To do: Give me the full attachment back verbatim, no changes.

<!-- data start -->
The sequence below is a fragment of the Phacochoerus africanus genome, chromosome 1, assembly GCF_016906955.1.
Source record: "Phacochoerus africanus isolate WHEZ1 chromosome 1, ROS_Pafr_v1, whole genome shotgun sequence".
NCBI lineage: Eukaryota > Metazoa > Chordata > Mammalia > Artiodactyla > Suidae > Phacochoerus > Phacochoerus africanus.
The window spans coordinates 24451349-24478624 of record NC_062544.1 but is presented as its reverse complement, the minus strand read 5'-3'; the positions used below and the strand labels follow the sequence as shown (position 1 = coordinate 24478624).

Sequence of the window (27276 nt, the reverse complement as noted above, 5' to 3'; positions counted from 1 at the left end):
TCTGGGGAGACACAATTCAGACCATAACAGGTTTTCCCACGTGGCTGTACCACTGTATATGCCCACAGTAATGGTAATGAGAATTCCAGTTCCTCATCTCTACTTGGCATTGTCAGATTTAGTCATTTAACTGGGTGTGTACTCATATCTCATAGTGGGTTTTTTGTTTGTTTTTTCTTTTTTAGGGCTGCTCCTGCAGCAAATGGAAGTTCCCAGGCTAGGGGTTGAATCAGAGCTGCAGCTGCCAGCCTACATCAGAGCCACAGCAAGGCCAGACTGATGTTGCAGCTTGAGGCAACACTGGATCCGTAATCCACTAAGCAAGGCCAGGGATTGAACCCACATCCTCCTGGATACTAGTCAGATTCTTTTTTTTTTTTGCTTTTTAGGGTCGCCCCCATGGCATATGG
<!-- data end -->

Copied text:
The sequence below is a fragment of the Phacochoerus africanus genome, chromosome 1, assembly GCF_016906955.1.
Source record: "Phacochoerus africanus isolate WHEZ1 chromosome 1, ROS_Pafr_v1, whole genome shotgun sequence".
NCBI lineage: Eukaryota > Metazoa > Chordata > Mammalia > Artiodactyla > Suidae > Phacochoerus > Phacochoerus africanus.
The window spans coordinates 24451349-24478624 of record NC_062544.1 but is presented as its reverse complement, the minus strand read 5'-3'; the positions used below and the strand labels follow the sequence as shown (position 1 = coordinate 24478624).

Sequence of the window (27276 nt, the reverse complement as noted above, 5' to 3'; positions counted from 1 at the left end):
TCTGGGGAGACACAATTCAGACCATAACAGGTTTTCCCACGTGGCTGTACCACTGTATATGCCCACAGTAATGGTAATGAGAATTCCAGTTCCTCATCTCTACTTGGCATTGTCAGATTTAGTCATTTAACTGGGTGTGTACTCATATCTCATAGTGGGTTTTTTGTTTGTTTTTTCTTTTTTAGGGCTGCTCCTGCAGCAAATGGAAGTTCCCAGGCTAGGGGTTGAATCAGAGCTGCAGCTGCCAGCCTACATCAGAGCCACAGCAAGGCCAGACTGATGTTGCAGCTTGAGGCAACACTGGATCCGTAATCCACTAAGCAAGGCCAGGGATTGAACCCACATCCTCCTGGATACTAGTCAGATTCTTTTTTTTTTTTGCTTTTTAGGGTCGCCCCCATGGCATATGG